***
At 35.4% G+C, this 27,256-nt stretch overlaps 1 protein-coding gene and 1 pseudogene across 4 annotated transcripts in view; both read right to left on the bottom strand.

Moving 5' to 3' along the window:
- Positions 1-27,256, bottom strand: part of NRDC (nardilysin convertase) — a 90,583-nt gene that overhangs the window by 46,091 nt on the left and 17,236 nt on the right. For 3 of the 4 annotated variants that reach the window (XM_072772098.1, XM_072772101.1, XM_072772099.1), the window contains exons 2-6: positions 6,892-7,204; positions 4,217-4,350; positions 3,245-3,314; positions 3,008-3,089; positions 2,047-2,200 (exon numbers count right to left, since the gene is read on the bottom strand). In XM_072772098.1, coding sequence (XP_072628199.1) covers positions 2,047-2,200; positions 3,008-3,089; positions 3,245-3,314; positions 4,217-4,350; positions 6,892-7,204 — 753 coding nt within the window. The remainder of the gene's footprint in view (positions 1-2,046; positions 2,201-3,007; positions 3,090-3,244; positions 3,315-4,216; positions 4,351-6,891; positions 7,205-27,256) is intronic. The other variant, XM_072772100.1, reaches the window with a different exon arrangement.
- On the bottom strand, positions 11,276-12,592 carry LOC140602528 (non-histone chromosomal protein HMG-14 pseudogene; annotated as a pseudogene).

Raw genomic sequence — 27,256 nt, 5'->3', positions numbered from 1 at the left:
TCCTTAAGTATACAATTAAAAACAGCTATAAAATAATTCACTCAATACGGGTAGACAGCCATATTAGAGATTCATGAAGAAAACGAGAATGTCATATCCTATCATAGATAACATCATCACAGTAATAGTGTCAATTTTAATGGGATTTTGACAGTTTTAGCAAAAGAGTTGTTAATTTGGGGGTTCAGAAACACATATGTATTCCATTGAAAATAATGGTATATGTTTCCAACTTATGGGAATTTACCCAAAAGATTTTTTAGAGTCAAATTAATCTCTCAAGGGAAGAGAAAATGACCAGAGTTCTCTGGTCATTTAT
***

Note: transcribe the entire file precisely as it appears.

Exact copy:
At 35.4% G+C, this 27,256-nt stretch overlaps 1 protein-coding gene and 1 pseudogene across 4 annotated transcripts in view; both read right to left on the bottom strand.

Moving 5' to 3' along the window:
- Positions 1-27,256, bottom strand: part of NRDC (nardilysin convertase) — a 90,583-nt gene that overhangs the window by 46,091 nt on the left and 17,236 nt on the right. For 3 of the 4 annotated variants that reach the window (XM_072772098.1, XM_072772101.1, XM_072772099.1), the window contains exons 2-6: positions 6,892-7,204; positions 4,217-4,350; positions 3,245-3,314; positions 3,008-3,089; positions 2,047-2,200 (exon numbers count right to left, since the gene is read on the bottom strand). In XM_072772098.1, coding sequence (XP_072628199.1) covers positions 2,047-2,200; positions 3,008-3,089; positions 3,245-3,314; positions 4,217-4,350; positions 6,892-7,204 — 753 coding nt within the window. The remainder of the gene's footprint in view (positions 1-2,046; positions 2,201-3,007; positions 3,090-3,244; positions 3,315-4,216; positions 4,351-6,891; positions 7,205-27,256) is intronic. The other variant, XM_072772100.1, reaches the window with a different exon arrangement.
- On the bottom strand, positions 11,276-12,592 carry LOC140602528 (non-histone chromosomal protein HMG-14 pseudogene; annotated as a pseudogene).

Raw genomic sequence — 27,256 nt, 5'->3', positions numbered from 1 at the left:
TCCTTAAGTATACAATTAAAAACAGCTATAAAATAATTCACTCAATACGGGTAGACAGCCATATTAGAGATTCATGAAGAAAACGAGAATGTCATATCCTATCATAGATAACATCATCACAGTAATAGTGTCAATTTTAATGGGATTTTGACAGTTTTAGCAAAAGAGTTGTTAATTTGGGGGTTCAGAAACACATATGTATTCCATTGAAAATAATGGTATATGTTTCCAACTTATGGGAATTTACCCAAAAGATTTTTTAGAGTCAAATTAATCTCTCAAGGGAAGAGAAAATGACCAGAGTTCTCTGGTCATTTAT